Welcome to the third post in a blog series on three concepts decision makers must understand for their own mobile application development. Our first post was an overview of the three decisions we’ll be diving into in this series. The second post focused on the audience and platform support for your mobile application development. In this post, we’ll cover form and interaction. Form and interaction is all about the devices and the way users expect to interact with those devices.
The Many Forms of Mobile Apps
Our mobile interaction and communication is quickly evolving. When someone says “mobile development,” the first thing that pops in your mind might be iOS development, Windows phone development, or Android development. Those are important, but most users don’t think in turns of operating systems but in terms of devices.
From a 50,000 foot view, we have three general categories that have emerged:
- Smartphones – 3-4.5 inch screen (iPhone, Droid, Samsung Galaxy S, etc.)
- Hybrids – 5-7” screen (Samsung Galaxy Note, rumored iPad mini)
- Tablets – 7.5-11” screen (iPad, Motorola Xoom)
The primary consideration when looking at these devices are screen size and buttons, both touch and physical buttons.
A mobile app that is being developed for maximum platform support and also maximum device support just greatly increased the scope of the project from a design perspective. But, you must also consider the functions, user environments, and behaviors of the app when crossing the different forms of mobile applications.
For example, if you are developing a B2C mobile application for the most reach, you are talking about supporting approximately three different device forms across three different platforms for a total of nine targets. And you thought browser compatibility was a tough decision!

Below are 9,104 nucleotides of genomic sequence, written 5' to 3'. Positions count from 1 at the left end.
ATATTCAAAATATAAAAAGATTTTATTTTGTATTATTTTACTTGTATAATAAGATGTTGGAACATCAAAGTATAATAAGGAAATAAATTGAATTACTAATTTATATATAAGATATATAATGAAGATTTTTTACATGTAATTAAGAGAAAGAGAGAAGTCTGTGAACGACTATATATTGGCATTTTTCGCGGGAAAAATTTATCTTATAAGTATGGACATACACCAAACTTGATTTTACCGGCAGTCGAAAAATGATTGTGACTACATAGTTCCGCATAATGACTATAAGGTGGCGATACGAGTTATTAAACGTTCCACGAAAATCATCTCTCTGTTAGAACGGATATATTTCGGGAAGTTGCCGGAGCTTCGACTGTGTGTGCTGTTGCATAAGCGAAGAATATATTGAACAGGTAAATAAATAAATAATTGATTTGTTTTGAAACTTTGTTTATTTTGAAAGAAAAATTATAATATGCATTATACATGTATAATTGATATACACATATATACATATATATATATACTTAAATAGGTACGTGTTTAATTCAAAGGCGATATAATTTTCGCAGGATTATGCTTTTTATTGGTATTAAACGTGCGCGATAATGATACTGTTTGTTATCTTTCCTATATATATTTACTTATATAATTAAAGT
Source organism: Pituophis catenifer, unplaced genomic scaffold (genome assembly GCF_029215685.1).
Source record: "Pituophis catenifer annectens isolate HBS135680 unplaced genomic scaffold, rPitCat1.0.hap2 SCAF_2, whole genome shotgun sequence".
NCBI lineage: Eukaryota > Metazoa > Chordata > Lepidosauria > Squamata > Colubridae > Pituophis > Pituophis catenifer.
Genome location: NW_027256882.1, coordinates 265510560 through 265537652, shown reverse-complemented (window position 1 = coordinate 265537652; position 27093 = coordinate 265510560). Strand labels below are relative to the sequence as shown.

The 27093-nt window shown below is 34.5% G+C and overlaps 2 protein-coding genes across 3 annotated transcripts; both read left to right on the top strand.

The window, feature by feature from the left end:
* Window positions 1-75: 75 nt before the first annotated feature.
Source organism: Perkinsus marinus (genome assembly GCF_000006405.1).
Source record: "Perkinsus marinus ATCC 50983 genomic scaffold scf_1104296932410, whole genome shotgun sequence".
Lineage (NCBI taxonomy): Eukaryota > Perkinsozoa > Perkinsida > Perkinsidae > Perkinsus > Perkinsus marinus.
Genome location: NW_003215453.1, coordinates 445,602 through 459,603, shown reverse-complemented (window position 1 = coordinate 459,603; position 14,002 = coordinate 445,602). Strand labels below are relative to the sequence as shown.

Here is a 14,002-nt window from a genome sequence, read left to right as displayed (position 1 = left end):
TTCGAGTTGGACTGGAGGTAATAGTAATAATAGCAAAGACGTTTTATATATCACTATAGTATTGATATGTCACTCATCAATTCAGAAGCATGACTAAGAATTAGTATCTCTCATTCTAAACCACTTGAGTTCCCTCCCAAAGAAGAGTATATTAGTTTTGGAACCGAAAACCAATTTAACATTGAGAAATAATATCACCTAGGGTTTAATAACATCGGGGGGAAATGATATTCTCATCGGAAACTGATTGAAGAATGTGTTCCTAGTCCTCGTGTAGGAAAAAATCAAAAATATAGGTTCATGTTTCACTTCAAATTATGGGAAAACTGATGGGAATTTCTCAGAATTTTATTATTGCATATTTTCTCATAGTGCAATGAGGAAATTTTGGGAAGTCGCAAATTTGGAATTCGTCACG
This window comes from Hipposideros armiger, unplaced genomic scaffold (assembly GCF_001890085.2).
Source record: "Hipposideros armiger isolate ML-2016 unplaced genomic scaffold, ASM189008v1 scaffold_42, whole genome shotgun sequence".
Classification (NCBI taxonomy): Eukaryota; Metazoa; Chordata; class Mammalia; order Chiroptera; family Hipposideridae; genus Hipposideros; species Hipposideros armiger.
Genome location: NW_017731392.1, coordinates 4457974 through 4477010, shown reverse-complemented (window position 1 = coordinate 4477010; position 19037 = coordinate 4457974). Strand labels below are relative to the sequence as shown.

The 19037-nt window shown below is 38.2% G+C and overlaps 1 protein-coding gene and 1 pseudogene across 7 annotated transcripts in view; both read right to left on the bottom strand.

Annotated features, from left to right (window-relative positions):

Mobile Context and Behaviors
People prefer using certain mobile forms and software in different environments. Neilson recently completed a study in 2012 studying the use of tablets and smartphones. There are two important behaviors that come out of this study:
- Smartphones are used more for on-the-go information, especially those requiring a location component and replacing notes traditionally done on paper like shopping lists.
- Tablets are used more for research and online purchases.
This extends into the delivery of that information. More web surfing is done on tablets than on smartphones. Smartphones are much more likely to use an app than surf the web via a mobile browser. If you’ve done much surfing on a smartphone web browser, you can probably understand this natural preference.
Mobile Application Design
This is a large topic and will probably require a future post for more detail, but bears mentioning here. Since we are talking about such drastic differences in screen size, resolution, and usability, we have to consider the budget of the project. Most need to support many different types of mobile form with their interaction, especially in B2C public applications. This leads to different designs for each form that may contain different functionality. From an application lifecycle perspective, maintenance of all of those different mobile UIs could start to get overwhelming.
One technology strategy that makes this a bit easier if you’ve chosen an HTML5/CSS3 route is a concept called responsive design. In short, responsive design changes your UI dynamically to fit and work with the targeted screen sizes in one single solution. This greatly simplifies the management and maintenance of the application as you go forward.
Thinking about the intention of your app and the screen sizes of each of your supported devices can help you decide on the features and functions that make sense to support on each form or device. If you are trying to sell a product via your mobile application, it may make sense to think first about tablet users. If you are designing a mobile application to optimize some procedure or operation where the user is going somewhere, a smartphone will probably be used more often.
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